Turkish Foreign Policy towards Syria since 2002

  •  Mira Gawwad    
  •  Mohamed Mohamed Hussein Mostafa    


Since Justice and Development Party (AKP) came to power, Turkey has been transformed from an isolated country from its regional environment to a regional player which had positive relations with most countries in the region, especially Syria. It represents a strategic importance for Turkey. Turkey’s policy towards Syria since 2002 has aimed at reviving its regional role, protecting its national security and achieving its economic interests. The problem of the study revolves around the nature of the determinants and orientations of Turkish foreign policy towards Syria, and changes that have taken place in this policy from the moment of the arrival of AKP to power to the period following the Syrian Revolution. The predicament here is the difficulty in following a general feature of Turkish policy towards Syria, from one stage to another, specifically before and after the revolution.

Therefore, the study seeks to know the nature of this policy and its tools, and the extent of its impact on the relations between the two countries. The Syrian Revolution is difficult test for Turkey. To get out of the regional dilemma, Turkey has reoriented its foreign policy. The study has reached several points of results, the most important of which are:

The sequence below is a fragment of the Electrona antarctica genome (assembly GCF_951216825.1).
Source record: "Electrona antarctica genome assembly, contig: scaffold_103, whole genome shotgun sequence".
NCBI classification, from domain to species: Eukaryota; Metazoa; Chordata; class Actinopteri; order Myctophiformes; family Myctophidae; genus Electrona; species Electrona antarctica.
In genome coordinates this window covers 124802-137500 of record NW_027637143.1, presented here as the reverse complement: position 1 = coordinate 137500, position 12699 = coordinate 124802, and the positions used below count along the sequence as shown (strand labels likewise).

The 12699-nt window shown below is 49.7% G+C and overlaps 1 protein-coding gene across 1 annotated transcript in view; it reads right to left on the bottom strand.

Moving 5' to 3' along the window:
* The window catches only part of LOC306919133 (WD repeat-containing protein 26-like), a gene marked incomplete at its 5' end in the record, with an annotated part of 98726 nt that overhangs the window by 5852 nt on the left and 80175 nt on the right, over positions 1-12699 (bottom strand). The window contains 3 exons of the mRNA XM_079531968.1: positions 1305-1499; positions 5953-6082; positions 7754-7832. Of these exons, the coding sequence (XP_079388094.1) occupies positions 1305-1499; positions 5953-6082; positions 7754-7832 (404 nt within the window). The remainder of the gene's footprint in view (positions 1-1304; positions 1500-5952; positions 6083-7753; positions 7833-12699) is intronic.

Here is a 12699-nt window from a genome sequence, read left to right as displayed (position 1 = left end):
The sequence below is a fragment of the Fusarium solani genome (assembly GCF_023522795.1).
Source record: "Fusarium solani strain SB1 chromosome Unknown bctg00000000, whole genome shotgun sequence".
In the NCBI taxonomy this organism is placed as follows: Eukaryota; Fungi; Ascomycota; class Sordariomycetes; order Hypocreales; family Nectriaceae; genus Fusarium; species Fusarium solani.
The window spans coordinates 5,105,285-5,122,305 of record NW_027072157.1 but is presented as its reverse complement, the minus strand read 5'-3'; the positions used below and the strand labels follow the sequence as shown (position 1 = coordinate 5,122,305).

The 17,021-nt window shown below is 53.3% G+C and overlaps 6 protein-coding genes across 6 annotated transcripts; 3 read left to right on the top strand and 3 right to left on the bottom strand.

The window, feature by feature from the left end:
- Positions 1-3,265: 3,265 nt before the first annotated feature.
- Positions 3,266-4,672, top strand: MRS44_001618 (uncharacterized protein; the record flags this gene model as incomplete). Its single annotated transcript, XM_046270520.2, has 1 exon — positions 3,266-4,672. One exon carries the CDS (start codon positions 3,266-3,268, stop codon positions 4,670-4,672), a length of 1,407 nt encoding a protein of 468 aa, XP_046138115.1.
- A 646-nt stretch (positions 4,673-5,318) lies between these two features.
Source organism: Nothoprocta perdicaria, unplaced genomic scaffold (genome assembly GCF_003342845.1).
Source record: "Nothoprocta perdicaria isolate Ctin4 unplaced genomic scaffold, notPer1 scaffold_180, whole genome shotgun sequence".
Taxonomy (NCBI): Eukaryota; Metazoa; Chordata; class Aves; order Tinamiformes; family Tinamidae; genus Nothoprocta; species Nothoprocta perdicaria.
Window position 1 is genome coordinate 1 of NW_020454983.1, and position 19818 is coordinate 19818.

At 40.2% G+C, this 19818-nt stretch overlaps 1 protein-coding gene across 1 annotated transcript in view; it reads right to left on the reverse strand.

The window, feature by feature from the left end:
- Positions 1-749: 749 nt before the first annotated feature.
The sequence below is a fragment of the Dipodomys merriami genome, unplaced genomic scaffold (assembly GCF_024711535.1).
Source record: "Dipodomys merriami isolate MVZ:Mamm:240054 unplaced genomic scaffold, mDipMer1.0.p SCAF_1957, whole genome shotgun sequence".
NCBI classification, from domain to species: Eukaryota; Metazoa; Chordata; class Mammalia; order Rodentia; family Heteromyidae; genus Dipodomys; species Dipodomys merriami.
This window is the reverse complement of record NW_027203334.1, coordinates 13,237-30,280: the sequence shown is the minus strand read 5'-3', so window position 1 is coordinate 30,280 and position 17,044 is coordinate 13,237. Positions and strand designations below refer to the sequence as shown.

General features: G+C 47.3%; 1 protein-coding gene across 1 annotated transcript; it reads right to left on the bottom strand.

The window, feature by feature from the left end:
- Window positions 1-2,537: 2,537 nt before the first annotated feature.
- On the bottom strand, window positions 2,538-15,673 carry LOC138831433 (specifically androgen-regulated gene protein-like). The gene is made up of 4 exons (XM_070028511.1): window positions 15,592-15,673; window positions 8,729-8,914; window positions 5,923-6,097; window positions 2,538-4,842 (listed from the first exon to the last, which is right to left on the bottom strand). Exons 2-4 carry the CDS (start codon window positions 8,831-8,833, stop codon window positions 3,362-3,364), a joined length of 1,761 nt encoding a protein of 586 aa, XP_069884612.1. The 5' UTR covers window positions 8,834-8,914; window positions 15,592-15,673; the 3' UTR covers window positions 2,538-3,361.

1) The change in the Turkish ruling elite since 2002 has been a major factor in the change of Turkish foreign policy towards Syria. 2) Despite the importance of the water factor in Turkish policy towards Syria, it reflected the development of relations between them. If relations between the two countries were good, the talk about conflict over water would decline. 3) Turkey's decision- makers have expected that the Arab revolutions would have a positive impact on the Turkish role in the region. However, the Syrian revolution had a negative impact on turkey and its regional project. 4) AKP has reconsidered ideology as a key determinant of foreign policy after the Arab revolutions by supporting the opposition. However, ideology has retreated in front of the state’s interests. This was evident in the changes of Turkish foreign policy after the failed coup in Turkey. 5) The Syrian crisis has proved that Turkey cannot engage in Syria away from the calculations of regional and international powers.

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